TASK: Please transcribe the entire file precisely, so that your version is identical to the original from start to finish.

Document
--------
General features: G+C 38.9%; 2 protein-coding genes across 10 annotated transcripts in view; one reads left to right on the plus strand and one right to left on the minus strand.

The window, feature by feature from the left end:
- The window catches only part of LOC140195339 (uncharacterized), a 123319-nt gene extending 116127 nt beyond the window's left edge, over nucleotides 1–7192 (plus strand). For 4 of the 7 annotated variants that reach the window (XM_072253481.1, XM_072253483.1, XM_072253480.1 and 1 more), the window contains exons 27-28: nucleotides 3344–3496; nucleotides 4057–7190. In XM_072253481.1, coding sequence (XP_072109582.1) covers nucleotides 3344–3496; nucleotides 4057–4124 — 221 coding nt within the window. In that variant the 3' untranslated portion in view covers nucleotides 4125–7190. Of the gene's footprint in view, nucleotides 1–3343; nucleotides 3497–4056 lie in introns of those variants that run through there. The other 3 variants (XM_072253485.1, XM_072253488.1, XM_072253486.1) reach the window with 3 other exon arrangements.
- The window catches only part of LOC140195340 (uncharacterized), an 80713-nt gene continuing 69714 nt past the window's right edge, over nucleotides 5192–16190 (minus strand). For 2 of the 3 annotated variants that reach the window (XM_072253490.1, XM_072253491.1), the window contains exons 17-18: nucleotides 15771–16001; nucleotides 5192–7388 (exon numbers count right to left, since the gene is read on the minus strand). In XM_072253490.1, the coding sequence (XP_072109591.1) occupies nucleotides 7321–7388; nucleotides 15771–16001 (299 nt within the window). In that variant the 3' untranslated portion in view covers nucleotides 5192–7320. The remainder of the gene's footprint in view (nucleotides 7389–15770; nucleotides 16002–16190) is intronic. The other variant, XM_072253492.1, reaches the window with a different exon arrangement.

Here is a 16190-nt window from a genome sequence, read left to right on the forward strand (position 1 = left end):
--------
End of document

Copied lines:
General features: G+C 38.9%; 2 protein-coding genes across 10 annotated transcripts in view; one reads left to right on the plus strand and one right to left on the minus strand.

The window, feature by feature from the left end:
- The window catches only part of LOC140195339 (uncharacterized), a 123319-nt gene extending 116127 nt beyond the window's left edge, over nucleotides 1–7192 (plus strand). For 4 of the 7 annotated variants that reach the window (XM_072253481.1, XM_072253483.1, XM_072253480.1 and 1 more), the window contains exons 27-28: nucleotides 3344–3496; nucleotides 4057–7190. In XM_072253481.1, coding sequence (XP_072109582.1) covers nucleotides 3344–3496; nucleotides 4057–4124 — 221 coding nt within the window. In that variant the 3' untranslated portion in view covers nucleotides 4125–7190. Of the gene's footprint in view, nucleotides 1–3343; nucleotides 3497–4056 lie in introns of those variants that run through there. The other 3 variants (XM_072253485.1, XM_072253488.1, XM_072253486.1) reach the window with 3 other exon arrangements.
- The window catches only part of LOC140195340 (uncharacterized), an 80713-nt gene continuing 69714 nt past the window's right edge, over nucleotides 5192–16190 (minus strand). For 2 of the 3 annotated variants that reach the window (XM_072253490.1, XM_072253491.1), the window contains exons 17-18: nucleotides 15771–16001; nucleotides 5192–7388 (exon numbers count right to left, since the gene is read on the minus strand). In XM_072253490.1, the coding sequence (XP_072109591.1) occupies nucleotides 7321–7388; nucleotides 15771–16001 (299 nt within the window). In that variant the 3' untranslated portion in view covers nucleotides 5192–7320. The remainder of the gene's footprint in view (nucleotides 7389–15770; nucleotides 16002–16190) is intronic. The other variant, XM_072253492.1, reaches the window with a different exon arrangement.

Here is a 16190-nt window from a genome sequence, read left to right on the forward strand (position 1 = left end):